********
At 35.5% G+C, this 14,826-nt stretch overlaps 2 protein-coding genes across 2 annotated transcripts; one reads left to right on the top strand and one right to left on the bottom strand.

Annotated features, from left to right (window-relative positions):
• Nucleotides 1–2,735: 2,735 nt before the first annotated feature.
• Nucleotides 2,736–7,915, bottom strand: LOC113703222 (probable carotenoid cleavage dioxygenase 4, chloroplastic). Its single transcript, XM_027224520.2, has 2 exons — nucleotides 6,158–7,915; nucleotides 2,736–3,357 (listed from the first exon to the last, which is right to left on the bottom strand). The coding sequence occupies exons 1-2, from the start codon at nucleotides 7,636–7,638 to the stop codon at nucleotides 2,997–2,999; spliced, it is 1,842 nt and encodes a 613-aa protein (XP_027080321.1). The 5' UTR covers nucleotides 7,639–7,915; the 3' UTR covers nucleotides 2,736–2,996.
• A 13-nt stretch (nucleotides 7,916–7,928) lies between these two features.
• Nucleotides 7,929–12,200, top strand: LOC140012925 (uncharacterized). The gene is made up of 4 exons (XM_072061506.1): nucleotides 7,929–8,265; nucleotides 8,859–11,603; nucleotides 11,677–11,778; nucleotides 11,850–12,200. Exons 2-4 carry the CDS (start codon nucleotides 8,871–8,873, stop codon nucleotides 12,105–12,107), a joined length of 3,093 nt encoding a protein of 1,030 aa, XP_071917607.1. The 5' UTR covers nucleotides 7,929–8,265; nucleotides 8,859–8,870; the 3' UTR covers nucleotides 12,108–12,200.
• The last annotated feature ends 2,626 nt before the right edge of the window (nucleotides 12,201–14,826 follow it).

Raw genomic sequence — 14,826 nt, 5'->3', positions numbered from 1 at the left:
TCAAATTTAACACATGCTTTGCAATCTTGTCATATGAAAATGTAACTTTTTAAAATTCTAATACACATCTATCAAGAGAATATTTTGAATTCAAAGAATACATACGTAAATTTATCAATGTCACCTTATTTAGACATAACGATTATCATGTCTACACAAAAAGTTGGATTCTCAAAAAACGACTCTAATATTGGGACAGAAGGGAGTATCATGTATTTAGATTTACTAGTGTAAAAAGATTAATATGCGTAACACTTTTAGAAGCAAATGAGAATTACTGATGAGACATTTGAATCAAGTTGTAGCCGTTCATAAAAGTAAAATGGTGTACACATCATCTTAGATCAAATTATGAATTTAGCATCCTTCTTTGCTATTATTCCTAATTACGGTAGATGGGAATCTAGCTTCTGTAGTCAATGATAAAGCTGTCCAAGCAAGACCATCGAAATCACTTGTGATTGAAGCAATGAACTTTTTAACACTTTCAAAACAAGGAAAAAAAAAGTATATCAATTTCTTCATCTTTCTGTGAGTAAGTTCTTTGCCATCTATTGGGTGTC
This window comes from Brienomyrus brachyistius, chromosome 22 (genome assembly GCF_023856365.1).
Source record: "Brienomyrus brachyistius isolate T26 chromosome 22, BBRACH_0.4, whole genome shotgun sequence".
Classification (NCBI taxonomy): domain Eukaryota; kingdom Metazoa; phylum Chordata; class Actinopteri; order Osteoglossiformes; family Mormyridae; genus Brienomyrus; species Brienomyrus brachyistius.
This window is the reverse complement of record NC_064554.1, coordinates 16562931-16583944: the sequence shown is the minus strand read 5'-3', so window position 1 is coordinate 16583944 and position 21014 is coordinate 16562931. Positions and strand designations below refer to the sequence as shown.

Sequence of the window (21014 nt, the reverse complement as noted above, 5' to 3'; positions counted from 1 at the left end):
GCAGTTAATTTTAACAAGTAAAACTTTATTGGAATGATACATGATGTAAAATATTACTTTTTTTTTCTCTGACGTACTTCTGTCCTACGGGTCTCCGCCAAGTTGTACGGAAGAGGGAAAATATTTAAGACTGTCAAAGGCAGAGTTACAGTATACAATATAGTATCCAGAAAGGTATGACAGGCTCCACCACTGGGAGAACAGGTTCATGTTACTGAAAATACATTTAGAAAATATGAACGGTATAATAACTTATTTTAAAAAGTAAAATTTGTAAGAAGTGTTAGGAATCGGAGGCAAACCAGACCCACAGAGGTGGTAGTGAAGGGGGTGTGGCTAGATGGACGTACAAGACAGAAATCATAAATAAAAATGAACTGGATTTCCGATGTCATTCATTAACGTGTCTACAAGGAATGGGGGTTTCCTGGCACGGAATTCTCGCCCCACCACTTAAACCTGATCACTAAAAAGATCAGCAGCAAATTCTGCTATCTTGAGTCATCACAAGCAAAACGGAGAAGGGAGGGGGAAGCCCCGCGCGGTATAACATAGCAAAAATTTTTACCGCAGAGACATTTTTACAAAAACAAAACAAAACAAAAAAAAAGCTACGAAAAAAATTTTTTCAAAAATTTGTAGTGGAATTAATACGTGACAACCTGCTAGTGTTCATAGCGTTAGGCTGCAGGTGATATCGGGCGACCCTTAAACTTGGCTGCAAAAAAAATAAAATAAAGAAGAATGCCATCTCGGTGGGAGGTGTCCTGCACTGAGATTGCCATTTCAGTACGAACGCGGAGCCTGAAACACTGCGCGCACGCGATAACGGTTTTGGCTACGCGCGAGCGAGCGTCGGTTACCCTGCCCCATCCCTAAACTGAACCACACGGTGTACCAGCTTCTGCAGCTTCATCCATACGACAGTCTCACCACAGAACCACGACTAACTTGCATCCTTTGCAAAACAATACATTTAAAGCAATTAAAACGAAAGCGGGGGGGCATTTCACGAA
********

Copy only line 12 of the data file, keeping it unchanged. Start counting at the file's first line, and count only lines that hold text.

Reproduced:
Classification (NCBI taxonomy): domain Eukaryota; kingdom Metazoa; phylum Chordata; class Actinopteri; order Osteoglossiformes; family Mormyridae; genus Brienomyrus; species Brienomyrus brachyistius.